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United States Department of Agriculture

Agricultural Research Service

Title: MAIZE YIELD POTENTIAL: CRITICAL PROCESSES AND SIMULATION MODELING IN A HIGH-YIELDING ENVIRONMENT

Authors
item Kiniry, James
item Bean, Brett - TEXAS A&M AGRIC EXP STA
item Xie, Yun - BEIJING NORMAL UNIV
item Chen, Pei-Yu - TEXAS A&M AGRIC EXP

Submitted to: Agricultural Systems
Publication Type: Peer Reviewed Journal
Publication Acceptance Date: November 4, 2003
Publication Date: October 20, 2004
Citation: Kiniry, J.R., Bean, B., Xie, Y., Chen, P. 2004. Maize yield potential: critical processes and simulation modeling in a high-yielding environment. Agricultural Systems. 82(1):45-56.

Interpretive Summary: When studying potential corn yields, it is important to accurately describe growth and grain yield production in high-yielding, irrigated conditions. In this study we measured maize leaf area, the light interception by the leaves, and the grain weight:total plant weight ratio(HI)in irrigated plots near Dumas, TX. The amount of plant material produced per unit intercepted light was determined with measurements of the fraction of light intercepted and biomass harvests. The plant productivity values in 1999 and 2000 were similar to expected values in such environmental conditions. The mean values describing light interception were similar to the expected value reported in the literature for this row spacing. The mean HI measured in 2000 was similar to values in the literature. Application of these values to crop modeling with the ALMANAC model for 14 fields near Dumas in 1999 and for 5 yr. of grain yields reported for four counties in this region of TX showed realistic predictions. Consistency in plant values in this study as compared with values reported in the literature will help predict maize growth and grain yields in similar high-yielding, irrigated conditions.

Technical Abstract: Accurate parameters describing processes of maize (Zea mays L.) growth and grain yield production in high-yielding, irrigated conditions provide a system for studying grain yield potential in different environments. In this study we measured maize leaf area index (LAI), the light extinction coefficient (k) for Beer=s law, and the harvest index (HI) in irrigated plots near Dumas, TX. The radiation use efficiency (RUE) was determined with sequential measurements of the fraction of light intercepted and biomass harvests. The RUE was 3.98 g of aboveground biomass per MJ of intercepted PAR in 1999 and 3.41 in 2000 for three sampling dates prior to silking. These values are 106 and 93% of the expected RUE values at the measured vapor pressure deficits, using a previously published response function. The mean k value was -0.46 in 1999 and -0.47 in 2000, similar to the expected value of -0.43 reported in the literature for this row spacing. The mean HI measured in 2000 was 0.52, similar to values of 0.53 and 0.54 in the literature. Application of these parameters to maize simulation with the ALMANAC model for 14 fields near Dumas in 1999 and for 5 yr. of grain yields reported for four counties in this region of TX showed realistic simulations. Consistency in values of RUE, k, and HI in this study as compared with values reported in the literature will aid modelers simulating maize growth and grain yields in similar high-yielding, irrigated conditions.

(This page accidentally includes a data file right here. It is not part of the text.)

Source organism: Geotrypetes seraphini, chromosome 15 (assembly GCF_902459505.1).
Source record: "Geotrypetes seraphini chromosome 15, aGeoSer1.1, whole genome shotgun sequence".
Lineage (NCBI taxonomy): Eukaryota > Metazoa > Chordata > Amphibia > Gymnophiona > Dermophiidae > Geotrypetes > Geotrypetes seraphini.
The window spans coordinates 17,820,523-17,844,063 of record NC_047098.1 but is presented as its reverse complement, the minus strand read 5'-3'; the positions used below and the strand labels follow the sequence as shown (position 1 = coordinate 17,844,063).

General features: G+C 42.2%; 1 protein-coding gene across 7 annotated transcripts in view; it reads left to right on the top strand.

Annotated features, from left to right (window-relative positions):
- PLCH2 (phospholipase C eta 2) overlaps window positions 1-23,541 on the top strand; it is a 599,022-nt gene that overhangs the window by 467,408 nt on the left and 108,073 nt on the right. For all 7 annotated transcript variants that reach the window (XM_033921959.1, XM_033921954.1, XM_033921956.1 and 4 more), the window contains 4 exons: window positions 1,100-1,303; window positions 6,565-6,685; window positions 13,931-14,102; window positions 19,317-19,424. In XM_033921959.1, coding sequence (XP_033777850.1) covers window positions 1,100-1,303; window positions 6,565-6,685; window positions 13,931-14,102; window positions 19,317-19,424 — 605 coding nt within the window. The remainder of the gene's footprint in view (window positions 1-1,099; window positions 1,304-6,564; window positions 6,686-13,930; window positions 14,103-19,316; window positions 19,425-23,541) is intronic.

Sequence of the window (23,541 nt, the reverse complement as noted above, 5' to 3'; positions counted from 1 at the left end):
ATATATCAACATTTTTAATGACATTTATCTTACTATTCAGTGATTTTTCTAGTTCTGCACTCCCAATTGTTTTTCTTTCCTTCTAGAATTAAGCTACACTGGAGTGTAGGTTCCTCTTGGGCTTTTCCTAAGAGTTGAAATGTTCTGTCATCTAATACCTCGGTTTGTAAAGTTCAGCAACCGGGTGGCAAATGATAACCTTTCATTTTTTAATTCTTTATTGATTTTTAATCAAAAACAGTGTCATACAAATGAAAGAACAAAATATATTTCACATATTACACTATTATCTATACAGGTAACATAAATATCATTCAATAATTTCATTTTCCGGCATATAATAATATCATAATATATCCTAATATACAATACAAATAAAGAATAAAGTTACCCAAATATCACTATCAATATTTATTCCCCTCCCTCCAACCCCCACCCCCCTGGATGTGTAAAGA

Last Modified: 7/22/2014
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